Surveys Agree: More Employers Will Add Jobs, Making Recruiting Even More Competitive

CareerBuilder 2015 Job ForecastThe pace of hiring will quicken in 2015, as more employers plan to add staff than at any time since the start of the recession.

Surveys by a trio of organizations found employers generally optimistic about growth in the year ahead, with more of them than at any time in the past seven years planning to add workers.

Released just this morning, CareerBuilder’s annual job survey found 36 percent of employers expect to add permanent, full-time staff this year. That’s a 50 percent increase over what employers said at the beginning of 2014.

Manpower’s Employment Outlook Survey, released early in December, found similar optimism among employers. The global staffing agency’s survey of 18,000+ employers found a seasonally adjusted 19 percent of them plan to add staff in the first quarter alone.

Manpower’s Net Employment Outlook of 16 percent for the quarter ahead is the highest it has been since the first quarter of 2008.

ManpowerGroup CEO Jonas Prising, said, “There’s a little wind at our backs, as evidenced by the broadly positive hiring plans, and we see that as boding well for 2015.”

An even more optimistic prediction comes from the Employer Associations of America. Its 2015 National Business Trends Survey of 1,417 organizations found 52 percent of employers plan to add staff, a better-than-10 percent increase over last year. As recently as 2013, only 34 percent expected to add jobs.

The positions most difficult to hire, the survey founds, are professional staff, cited by 44 percent of respondents followed by skilled production workers (42 percent). Consequently, notes the EAA report, “43 percent of employers plan to emphasize recruiting in 2015, up from 31 percent in 2014.”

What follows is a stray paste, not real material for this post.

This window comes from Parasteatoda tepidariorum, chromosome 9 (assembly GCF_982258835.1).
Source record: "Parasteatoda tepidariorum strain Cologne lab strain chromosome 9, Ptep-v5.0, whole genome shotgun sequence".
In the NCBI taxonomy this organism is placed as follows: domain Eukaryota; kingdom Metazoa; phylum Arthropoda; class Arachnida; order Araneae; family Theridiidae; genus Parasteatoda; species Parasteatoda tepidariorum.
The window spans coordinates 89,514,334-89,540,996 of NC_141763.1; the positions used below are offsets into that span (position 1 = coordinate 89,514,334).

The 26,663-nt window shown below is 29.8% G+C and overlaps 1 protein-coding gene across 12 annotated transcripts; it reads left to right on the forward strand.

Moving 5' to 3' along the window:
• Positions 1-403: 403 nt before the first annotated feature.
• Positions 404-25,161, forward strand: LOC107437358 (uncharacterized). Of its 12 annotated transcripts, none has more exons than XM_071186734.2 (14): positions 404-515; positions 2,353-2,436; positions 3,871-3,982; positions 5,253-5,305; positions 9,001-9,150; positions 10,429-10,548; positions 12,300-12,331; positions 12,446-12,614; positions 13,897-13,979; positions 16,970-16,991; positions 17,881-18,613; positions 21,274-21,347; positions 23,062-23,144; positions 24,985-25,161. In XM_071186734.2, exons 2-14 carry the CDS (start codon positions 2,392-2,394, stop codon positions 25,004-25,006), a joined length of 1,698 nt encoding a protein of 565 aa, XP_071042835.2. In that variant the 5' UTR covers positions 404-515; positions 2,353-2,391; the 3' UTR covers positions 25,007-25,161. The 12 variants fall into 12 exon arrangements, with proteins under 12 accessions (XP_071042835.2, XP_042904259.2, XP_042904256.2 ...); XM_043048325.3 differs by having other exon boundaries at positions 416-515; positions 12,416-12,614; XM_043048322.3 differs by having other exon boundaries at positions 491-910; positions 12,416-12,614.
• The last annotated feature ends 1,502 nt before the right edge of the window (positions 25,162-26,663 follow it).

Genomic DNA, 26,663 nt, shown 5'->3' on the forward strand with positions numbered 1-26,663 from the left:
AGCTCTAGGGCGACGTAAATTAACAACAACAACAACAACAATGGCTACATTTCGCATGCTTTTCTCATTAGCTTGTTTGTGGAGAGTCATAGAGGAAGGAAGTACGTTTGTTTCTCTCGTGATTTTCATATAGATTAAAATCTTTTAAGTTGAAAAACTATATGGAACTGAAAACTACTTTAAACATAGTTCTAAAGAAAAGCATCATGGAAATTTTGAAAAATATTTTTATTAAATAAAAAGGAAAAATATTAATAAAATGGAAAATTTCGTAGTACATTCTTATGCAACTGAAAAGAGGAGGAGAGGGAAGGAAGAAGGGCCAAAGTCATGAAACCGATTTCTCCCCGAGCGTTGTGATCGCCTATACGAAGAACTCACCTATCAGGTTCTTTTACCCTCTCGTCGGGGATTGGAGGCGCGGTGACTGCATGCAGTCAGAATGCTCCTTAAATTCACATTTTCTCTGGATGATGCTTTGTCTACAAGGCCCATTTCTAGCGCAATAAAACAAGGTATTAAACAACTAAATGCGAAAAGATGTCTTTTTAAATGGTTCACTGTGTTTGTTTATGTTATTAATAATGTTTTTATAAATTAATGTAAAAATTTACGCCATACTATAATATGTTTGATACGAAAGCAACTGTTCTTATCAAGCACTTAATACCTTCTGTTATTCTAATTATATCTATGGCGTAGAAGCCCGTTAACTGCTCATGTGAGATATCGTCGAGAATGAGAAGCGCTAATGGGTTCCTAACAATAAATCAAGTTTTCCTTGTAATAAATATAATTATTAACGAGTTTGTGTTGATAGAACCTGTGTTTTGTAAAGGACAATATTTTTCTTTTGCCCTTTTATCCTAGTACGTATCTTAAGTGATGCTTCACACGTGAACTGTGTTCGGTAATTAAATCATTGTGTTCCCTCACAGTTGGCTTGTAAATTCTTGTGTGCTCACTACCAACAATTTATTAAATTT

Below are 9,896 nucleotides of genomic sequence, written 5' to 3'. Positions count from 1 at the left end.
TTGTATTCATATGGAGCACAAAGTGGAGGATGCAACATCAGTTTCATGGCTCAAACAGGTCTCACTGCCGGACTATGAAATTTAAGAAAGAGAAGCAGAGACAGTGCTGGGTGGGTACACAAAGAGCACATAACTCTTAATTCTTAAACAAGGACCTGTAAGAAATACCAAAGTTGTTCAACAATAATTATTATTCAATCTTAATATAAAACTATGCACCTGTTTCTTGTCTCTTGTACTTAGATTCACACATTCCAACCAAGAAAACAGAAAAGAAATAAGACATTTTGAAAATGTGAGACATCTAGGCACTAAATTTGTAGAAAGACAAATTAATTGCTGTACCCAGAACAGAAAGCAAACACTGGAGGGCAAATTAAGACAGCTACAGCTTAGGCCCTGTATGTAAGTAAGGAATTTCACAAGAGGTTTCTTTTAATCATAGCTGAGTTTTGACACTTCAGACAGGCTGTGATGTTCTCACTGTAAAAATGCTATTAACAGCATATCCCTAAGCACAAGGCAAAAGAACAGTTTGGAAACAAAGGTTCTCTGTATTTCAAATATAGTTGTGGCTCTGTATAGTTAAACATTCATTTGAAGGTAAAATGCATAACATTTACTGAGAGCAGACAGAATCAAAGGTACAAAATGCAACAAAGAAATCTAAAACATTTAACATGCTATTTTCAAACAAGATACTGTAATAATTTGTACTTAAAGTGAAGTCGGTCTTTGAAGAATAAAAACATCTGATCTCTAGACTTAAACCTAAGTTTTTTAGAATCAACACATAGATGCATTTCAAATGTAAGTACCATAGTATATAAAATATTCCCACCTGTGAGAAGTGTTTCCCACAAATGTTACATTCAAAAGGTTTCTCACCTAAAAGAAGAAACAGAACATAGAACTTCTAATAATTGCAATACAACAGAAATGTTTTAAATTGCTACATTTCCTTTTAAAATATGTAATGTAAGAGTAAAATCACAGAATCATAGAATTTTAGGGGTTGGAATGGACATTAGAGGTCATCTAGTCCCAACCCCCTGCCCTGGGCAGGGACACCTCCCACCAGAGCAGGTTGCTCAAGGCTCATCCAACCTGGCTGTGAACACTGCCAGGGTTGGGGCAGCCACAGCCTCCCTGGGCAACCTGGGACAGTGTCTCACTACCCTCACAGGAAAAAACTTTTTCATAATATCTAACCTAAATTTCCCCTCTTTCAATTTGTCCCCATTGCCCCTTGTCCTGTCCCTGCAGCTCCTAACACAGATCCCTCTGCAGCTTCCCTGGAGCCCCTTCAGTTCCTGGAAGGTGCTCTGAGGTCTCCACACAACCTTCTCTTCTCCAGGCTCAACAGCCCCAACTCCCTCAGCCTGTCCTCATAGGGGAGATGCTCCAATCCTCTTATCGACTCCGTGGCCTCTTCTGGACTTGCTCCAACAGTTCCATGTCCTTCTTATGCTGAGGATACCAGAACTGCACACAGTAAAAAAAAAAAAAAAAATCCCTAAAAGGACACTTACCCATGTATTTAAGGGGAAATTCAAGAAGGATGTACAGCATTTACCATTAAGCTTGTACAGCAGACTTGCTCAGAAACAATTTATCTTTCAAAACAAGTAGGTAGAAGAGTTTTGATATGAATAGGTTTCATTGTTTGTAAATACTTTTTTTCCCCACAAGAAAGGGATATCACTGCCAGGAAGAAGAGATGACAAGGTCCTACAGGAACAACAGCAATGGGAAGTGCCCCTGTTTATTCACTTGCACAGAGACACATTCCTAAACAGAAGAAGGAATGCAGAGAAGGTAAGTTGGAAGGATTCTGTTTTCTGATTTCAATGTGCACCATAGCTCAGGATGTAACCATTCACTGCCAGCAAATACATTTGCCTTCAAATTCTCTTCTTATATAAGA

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“The majority of executives surveyed are optimistic about 2015, are confident they will award pay increases, and look to invest in their existing employees, facilities and/or equipment.”

The EAA survey skews toward smaller employers, with just over half in the 1-99 employee category. In addition, 43 percent are in manufacturing.

STEM hiring is going to get even more competitive this year, predicts CareerBuilder. Last year, slightly more than a quarter of survey respondents said they expected to add full-time, permanent science, technology, engineering, or math jobs in the year ahead. Now, 31 percent say that. Hiring for IT (54 percent), financial services (42 percent), manufacturing (41 percent), and healthcare (38 percent) are expected to outperform the national average.

Temp and contract hiring will continue to accelerate this year, says CareerBuilder.  Forty-six percent of employers plan to hire temporary or contract workers in 2015, up from 42 percent last year. Of these employers, 56 percent plan to transition some temporary or contract workers into fulltime, permanent roles.

“The U.S. job market is turning a corner as caution gives way to confidence,” said Matt Ferguson, CEO of CareerBuilder. “The amount of companies planning to hire in 2015 is up 12 percentage points over last year, setting the stage for a more competitive environment for recruiters that may lend itself to some movement in wages.”

John Zappe is the editor of and a contributing editor of John was a newspaper reporter and editor until his geek gene lead him to launch his first website in 1994. He developed and managed online newspaper employment sites and sold advertising services to recruiters and employers. Before joining ERE Media in 2006, John was a senior consultant and analyst with Advanced Interactive Media and previously was Vice President of Digital Media for the Los Angeles Newspaper Group.

Besides writing for ERE, John consults with staffing firms and employment agencies, providing content and managing their social media programs. He also works with organizations and businesses to assist with audience development and marketing. In his spare time  he can be found hiking in the California mountains or competing in canine agility and obedience competitions.

You can contact him here.